Three lessons we can learn from Linkedin CEO’s leadership philosophy

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You may have noticed I talked about compassion quite often on this blog, I believe it is one of the most fundamental human qualities that we can cultivate to better not only our own lives, but also the world around us. A growing number of scientific evidence supports the psychological and physical benefit of compassion. For example, research shows that being compassionate makes us feel good by activating pleasure circuit in our brain, enhances our relationship and positive perception at work, and even reduces our risk of heart disease.

However, when I raise the topic of compassion with executives and professionals in the business world, I don’t always get a positive response. Sometimes people roll their eyes and don’t really appreciate how this seemingly “soft” quality has to do with effective leadership and business success.

So I was really glad when I came across this ainterview with Jeff Weiner, the CEO of Linkedin, who talked about the art of conscious leadership and what it means to manage compassionately.  In this interview, Jeff shared how he developed his personal vision as well as how people at Linkedin lived and breathed their company vision and values by focusing on leading compassionately every day.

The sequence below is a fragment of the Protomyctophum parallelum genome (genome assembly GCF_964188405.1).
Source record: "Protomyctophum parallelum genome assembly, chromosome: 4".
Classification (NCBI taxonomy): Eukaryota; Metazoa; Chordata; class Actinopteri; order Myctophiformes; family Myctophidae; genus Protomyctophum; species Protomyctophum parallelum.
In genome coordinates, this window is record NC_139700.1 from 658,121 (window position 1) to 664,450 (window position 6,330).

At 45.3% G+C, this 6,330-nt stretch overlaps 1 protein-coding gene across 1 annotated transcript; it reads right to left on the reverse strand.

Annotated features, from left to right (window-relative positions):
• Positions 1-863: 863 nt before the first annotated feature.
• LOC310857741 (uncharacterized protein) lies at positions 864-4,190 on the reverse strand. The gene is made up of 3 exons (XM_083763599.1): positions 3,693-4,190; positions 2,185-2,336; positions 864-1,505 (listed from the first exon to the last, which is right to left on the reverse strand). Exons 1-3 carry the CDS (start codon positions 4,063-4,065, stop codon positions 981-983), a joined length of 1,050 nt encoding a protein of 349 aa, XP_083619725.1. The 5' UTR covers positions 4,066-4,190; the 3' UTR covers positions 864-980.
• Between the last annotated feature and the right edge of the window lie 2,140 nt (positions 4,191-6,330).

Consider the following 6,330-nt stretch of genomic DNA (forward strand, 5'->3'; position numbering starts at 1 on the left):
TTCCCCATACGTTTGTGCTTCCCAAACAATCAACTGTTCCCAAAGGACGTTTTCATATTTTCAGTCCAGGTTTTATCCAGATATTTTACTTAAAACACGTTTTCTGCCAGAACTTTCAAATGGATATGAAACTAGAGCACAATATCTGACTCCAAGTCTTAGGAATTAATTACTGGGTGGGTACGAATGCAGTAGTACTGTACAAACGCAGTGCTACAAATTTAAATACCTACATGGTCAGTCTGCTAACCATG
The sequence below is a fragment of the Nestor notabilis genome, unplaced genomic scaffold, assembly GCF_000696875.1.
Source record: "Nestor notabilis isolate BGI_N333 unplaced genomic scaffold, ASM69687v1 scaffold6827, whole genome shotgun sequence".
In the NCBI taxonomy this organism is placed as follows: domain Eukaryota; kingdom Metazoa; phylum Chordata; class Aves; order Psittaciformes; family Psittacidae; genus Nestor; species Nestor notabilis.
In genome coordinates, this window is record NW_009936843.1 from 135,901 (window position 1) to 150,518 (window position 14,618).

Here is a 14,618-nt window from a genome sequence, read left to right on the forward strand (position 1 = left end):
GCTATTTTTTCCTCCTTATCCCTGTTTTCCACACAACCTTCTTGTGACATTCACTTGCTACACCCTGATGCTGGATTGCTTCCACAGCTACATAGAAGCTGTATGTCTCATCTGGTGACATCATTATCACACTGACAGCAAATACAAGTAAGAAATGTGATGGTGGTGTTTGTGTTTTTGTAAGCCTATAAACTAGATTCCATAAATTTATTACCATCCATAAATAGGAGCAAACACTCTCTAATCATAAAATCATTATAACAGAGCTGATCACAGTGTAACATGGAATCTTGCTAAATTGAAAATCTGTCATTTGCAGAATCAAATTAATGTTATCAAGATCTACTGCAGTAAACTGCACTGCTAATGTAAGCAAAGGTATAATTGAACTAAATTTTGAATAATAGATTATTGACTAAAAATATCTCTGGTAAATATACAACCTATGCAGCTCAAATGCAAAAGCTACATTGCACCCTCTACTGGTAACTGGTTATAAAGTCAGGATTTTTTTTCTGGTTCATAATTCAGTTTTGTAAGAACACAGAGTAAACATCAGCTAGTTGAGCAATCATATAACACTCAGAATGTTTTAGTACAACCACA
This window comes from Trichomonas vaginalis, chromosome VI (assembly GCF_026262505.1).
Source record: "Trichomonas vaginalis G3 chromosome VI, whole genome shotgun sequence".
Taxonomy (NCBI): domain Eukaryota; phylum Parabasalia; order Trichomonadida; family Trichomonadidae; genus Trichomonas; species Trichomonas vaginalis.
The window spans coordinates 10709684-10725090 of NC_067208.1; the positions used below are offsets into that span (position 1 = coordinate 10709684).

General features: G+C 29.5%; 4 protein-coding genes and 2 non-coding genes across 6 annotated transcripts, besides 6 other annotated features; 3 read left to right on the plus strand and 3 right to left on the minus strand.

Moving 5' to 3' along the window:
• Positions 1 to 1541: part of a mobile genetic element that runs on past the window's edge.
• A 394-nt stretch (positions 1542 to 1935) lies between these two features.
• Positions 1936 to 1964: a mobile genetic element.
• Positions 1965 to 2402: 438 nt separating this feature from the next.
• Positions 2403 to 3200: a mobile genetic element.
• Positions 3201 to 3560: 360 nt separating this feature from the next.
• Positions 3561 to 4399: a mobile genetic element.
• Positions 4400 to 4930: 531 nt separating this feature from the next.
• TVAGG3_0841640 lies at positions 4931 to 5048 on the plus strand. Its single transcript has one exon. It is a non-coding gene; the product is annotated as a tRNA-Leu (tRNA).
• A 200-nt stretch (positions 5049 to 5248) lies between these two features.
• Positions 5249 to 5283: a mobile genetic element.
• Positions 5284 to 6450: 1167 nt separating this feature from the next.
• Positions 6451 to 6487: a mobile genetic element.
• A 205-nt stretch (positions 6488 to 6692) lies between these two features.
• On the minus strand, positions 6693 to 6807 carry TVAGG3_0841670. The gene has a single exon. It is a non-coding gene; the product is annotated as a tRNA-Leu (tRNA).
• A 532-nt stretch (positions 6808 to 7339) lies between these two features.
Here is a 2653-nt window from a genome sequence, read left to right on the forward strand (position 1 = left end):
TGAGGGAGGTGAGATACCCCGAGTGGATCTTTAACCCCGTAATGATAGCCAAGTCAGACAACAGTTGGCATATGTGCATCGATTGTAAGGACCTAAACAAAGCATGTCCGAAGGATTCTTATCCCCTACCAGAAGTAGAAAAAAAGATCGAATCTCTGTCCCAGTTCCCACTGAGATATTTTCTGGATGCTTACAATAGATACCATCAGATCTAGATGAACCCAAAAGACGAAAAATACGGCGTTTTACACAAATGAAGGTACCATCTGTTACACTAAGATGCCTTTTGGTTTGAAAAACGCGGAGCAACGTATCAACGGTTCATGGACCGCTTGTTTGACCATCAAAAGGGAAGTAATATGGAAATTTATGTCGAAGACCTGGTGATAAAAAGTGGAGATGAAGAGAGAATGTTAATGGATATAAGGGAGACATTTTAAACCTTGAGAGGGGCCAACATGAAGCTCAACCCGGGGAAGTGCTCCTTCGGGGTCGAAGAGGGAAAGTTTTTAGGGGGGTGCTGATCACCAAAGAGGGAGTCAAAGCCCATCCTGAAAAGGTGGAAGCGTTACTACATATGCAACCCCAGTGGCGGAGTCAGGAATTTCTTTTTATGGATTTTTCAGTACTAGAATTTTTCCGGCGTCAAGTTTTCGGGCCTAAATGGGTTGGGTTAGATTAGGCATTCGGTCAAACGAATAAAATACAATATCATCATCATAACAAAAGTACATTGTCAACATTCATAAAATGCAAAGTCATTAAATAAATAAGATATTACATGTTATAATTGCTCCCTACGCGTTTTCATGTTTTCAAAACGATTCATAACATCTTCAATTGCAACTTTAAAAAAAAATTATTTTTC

Jeff talked about three things he learnt about compassionate leadership over the years:

1. The meaning of compassion differs from empathy.  Empathy is about feeling how others feel without necessarily taking any action. In contrast, compassion goes a step further – when you feel compassionate towards somebody, you not only see the challenges and the suffering from the other person’s eyes, but also take actions to help them overcome the challenges and alleviate the suffering.

2. Compassion can be taught and developed. Jeff shared a story about Jane Elliot, a primary school teacher in the US, who felt she needed to do something after the assassination of Martin Luther King. She decided to carry out an experiment by dividing her class into the two groups, one named “brown-eyed people” and another “blue-eyed people”. The experiment taught the students what it felt like to be treated differently just because of different eye colours. A follow-up study years later found that a large number of students in that class went on to actively support human rights movements. Jeff shared how compassion is manifested at Linkedin: everyone is encouraged to develop honest and trustworthy relationship at work. Individuals and teams develop and practice compassion through embodying the core value that relationship matters. 

3. Conscious leadership combines wisdom and compassion. Jeff explained how he developed his personal vision, “expanding the world’s collective wisdom and compassion”, after an inspiring conversation with his friend Fred Hofman, the author of “Conscious Business”. Personally I think this is a very compelling and worthy vision especially from someone who is leading one of the largest Silicon valley company with over 200 million users. Jeff’s vision made me reflect on the role of technologies in modern society. We now have instant access to information in the world through technology, and have expanded our knowledge significantly in science, nature and humanity; but still the question worth asking is, have our collective wisdom, consciousness and compassion expanded too?